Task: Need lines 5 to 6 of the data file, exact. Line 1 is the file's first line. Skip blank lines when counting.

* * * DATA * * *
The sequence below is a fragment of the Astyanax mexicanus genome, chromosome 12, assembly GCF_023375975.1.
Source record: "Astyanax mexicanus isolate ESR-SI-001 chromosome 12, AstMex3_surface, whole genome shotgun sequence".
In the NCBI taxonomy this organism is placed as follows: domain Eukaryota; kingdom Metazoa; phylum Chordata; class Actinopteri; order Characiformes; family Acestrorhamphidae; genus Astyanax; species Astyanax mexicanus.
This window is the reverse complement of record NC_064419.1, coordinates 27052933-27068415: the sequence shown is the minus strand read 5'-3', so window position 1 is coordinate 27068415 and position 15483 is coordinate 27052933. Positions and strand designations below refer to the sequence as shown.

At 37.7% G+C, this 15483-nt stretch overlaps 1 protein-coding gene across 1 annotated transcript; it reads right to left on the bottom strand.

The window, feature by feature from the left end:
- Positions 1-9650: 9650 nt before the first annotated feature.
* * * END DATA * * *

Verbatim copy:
At 37.7% G+C, this 15483-nt stretch overlaps 1 protein-coding gene across 1 annotated transcript; it reads right to left on the bottom strand.

The window, feature by feature from the left end: